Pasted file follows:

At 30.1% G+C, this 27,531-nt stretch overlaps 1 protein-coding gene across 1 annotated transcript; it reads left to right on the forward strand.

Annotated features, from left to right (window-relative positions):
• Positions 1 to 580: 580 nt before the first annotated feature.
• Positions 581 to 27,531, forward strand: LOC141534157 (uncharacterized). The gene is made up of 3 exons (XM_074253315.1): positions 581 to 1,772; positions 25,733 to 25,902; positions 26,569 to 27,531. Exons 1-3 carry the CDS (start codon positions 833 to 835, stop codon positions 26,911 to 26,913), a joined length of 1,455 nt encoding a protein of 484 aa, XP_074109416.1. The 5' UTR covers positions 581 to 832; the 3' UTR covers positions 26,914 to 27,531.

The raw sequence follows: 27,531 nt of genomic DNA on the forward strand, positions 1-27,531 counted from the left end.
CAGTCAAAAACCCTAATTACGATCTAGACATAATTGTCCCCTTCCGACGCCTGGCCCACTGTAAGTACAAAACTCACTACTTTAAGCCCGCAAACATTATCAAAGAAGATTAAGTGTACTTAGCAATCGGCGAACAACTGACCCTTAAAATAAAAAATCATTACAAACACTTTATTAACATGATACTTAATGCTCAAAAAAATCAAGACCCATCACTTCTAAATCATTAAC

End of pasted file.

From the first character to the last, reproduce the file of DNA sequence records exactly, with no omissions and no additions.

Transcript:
At 30.1% G+C, this 27,531-nt stretch overlaps 1 protein-coding gene across 1 annotated transcript; it reads left to right on the forward strand.

Annotated features, from left to right (window-relative positions):
• Positions 1 to 580: 580 nt before the first annotated feature.
• Positions 581 to 27,531, forward strand: LOC141534157 (uncharacterized). The gene is made up of 3 exons (XM_074253315.1): positions 581 to 1,772; positions 25,733 to 25,902; positions 26,569 to 27,531. Exons 1-3 carry the CDS (start codon positions 833 to 835, stop codon positions 26,911 to 26,913), a joined length of 1,455 nt encoding a protein of 484 aa, XP_074109416.1. The 5' UTR covers positions 581 to 832; the 3' UTR covers positions 26,914 to 27,531.

The raw sequence follows: 27,531 nt of genomic DNA on the forward strand, positions 1-27,531 counted from the left end.
CAGTCAAAAACCCTAATTACGATCTAGACATAATTGTCCCCTTCCGACGCCTGGCCCACTGTAAGTACAAAACTCACTACTTTAAGCCCGCAAACATTATCAAAGAAGATTAAGTGTACTTAGCAATCGGCGAACAACTGACCCTTAAAATAAAAAATCATTACAAACACTTTATTAACATGATACTTAATGCTCAAAAAAATCAAGACCCATCACTTCTAAATCATTAAC